The Dialysis Waterfall – Part 2
There is one last big mistake we make ...
Let us return, for a moment to the waterfall concept. While I described it in the context of fluid, it applies equally to solute clearance. Dialysis is not just a process to clean the blood, as all explanations of dialysis mistakenly say. Dialysis serves the primary and central role of cleaning the cells and the interstitium (the extravascular extracellular space). Think of this latter as the space that lies between all cells in the body, yet outside the blood vessels themselves. It is the 'middle' fluid compartment.
Fluid "waterfalls" from the cells → the interstitium → to the blood compartment, then, via the dialyser → to the drain. Solute wastes and excess electrolytes (like potassium) that accumulate during our moment-to-moment metabolism follow the same path. Blood is the only accessible compartment, but in most respects it is the least important: it is merely the conduit through which cellular and interstitial toxins are removed...down the waterfall!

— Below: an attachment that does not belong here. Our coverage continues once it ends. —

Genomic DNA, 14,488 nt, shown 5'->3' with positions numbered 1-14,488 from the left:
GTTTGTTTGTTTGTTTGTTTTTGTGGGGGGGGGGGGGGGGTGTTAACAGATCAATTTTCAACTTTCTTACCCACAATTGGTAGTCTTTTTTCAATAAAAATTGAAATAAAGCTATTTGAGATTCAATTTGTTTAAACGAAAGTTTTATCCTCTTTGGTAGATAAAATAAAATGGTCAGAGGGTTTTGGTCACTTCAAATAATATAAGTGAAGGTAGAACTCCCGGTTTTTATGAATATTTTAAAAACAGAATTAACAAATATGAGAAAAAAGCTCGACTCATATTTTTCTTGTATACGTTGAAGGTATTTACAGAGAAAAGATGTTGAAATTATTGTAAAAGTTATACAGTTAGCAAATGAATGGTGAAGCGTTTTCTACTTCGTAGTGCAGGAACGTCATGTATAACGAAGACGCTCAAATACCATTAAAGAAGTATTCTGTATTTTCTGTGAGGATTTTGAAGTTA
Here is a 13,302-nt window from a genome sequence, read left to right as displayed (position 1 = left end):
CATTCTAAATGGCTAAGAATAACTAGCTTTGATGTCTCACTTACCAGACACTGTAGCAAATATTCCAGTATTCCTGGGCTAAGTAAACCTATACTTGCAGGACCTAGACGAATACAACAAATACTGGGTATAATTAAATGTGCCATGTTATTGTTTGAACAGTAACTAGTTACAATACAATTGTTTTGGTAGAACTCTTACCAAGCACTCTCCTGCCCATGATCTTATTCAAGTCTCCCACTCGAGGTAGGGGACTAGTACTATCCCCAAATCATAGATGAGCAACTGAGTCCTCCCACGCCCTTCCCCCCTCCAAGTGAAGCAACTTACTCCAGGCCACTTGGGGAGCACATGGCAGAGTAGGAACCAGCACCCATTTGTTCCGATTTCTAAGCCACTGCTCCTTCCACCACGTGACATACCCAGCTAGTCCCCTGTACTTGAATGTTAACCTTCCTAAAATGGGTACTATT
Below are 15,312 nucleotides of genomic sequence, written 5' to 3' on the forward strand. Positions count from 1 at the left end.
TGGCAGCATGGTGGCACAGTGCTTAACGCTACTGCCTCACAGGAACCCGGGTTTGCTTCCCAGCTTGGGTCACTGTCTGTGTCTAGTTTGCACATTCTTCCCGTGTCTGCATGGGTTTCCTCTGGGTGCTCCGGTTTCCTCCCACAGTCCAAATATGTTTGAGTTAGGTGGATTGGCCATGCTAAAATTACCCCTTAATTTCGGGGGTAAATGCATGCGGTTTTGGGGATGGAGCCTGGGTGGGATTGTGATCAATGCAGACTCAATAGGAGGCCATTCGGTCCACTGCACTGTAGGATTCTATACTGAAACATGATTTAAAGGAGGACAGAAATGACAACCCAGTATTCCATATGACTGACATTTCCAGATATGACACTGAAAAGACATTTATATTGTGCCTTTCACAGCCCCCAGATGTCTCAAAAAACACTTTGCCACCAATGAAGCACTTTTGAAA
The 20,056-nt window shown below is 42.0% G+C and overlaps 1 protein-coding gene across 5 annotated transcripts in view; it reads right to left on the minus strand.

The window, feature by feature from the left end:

That waterfall is not only rate-limited for fluid, it is rate limited for solutes, too, and different solutes move down that waterfall at different rates. Some zing down the gradients but others get stuck...like sticks on the rock face of a real waterfall...and take longer to be shaken loose.
So...our waterfall concept applies to both fluid and solute – yet we constantly make it seem that it is only the blood compartment that matters.
Finally...let us return to the best key performance indicator (KPI) for 'good dialysis'.
- Forget Kt/V...it is a useless KPI.
- A far better KPI for all dialysis units would be a target UFR that requires a fluid removal rate not >5 ml/kg/hr more than the plasma refill rate of ~5 ml/kg/hr. Interestingly—and I hope this hasn't escaped your notice—that equates to McIntyre's 10 ml/kg/hr myocardial stun cut-off!
But, best of all, remains any dialysis process or regimen that removes fluid at a rate that lies within the plasma refill rate (ie: a UFR of only fulfilled by frequent, extended hour dialysis programs.
Out with Kt/V as an indicator of good dialysis!
In with a fluid removal rate 'KPI' where, ideally, the target should be a removal rate 10 ml/kg/hr = a simple all-dialysis target KPI.
While the way to achieve this is through longer dialysis, it is not—and will never be—achieved through the angry abuse of patients as 'non-compliant' when it has not been their fault.